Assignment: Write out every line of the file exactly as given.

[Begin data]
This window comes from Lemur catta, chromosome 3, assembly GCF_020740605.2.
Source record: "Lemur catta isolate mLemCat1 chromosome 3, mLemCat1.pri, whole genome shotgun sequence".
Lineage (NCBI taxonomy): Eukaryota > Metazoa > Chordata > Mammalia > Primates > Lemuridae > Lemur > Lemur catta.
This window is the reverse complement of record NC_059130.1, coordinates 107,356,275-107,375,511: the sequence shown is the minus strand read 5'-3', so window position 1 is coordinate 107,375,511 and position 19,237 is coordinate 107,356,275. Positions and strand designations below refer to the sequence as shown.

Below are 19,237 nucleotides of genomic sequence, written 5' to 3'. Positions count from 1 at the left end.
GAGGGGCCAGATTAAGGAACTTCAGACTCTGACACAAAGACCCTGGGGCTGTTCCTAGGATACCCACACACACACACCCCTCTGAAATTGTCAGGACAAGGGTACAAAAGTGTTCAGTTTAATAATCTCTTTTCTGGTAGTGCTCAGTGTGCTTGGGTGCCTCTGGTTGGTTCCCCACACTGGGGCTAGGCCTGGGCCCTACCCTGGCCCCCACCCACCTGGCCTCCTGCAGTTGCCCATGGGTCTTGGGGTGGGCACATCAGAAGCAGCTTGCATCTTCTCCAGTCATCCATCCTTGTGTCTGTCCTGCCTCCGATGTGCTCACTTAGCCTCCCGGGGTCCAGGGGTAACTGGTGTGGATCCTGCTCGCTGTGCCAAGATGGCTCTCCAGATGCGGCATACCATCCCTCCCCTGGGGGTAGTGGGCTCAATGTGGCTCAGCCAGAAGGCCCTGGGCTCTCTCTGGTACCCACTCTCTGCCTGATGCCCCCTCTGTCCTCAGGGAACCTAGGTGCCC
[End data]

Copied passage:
This window comes from Lemur catta, chromosome 3, assembly GCF_020740605.2.
Source record: "Lemur catta isolate mLemCat1 chromosome 3, mLemCat1.pri, whole genome shotgun sequence".
Lineage (NCBI taxonomy): Eukaryota > Metazoa > Chordata > Mammalia > Primates > Lemuridae > Lemur > Lemur catta.
This window is the reverse complement of record NC_059130.1, coordinates 107,356,275-107,375,511: the sequence shown is the minus strand read 5'-3', so window position 1 is coordinate 107,375,511 and position 19,237 is coordinate 107,356,275. Positions and strand designations below refer to the sequence as shown.

Below are 19,237 nucleotides of genomic sequence, written 5' to 3'. Positions count from 1 at the left end.
GAGGGGCCAGATTAAGGAACTTCAGACTCTGACACAAAGACCCTGGGGCTGTTCCTAGGATACCCACACACACACACCCCTCTGAAATTGTCAGGACAAGGGTACAAAAGTGTTCAGTTTAATAATCTCTTTTCTGGTAGTGCTCAGTGTGCTTGGGTGCCTCTGGTTGGTTCCCCACACTGGGGCTAGGCCTGGGCCCTACCCTGGCCCCCACCCACCTGGCCTCCTGCAGTTGCCCATGGGTCTTGGGGTGGGCACATCAGAAGCAGCTTGCATCTTCTCCAGTCATCCATCCTTGTGTCTGTCCTGCCTCCGATGTGCTCACTTAGCCTCCCGGGGTCCAGGGGTAACTGGTGTGGATCCTGCTCGCTGTGCCAAGATGGCTCTCCAGATGCGGCATACCATCCCTCCCCTGGGGGTAGTGGGCTCAATGTGGCTCAGCCAGAAGGCCCTGGGCTCTCTCTGGTACCCACTCTCTGCCTGATGCCCCCTCTGTCCTCAGGGAACCTAGGTGCCC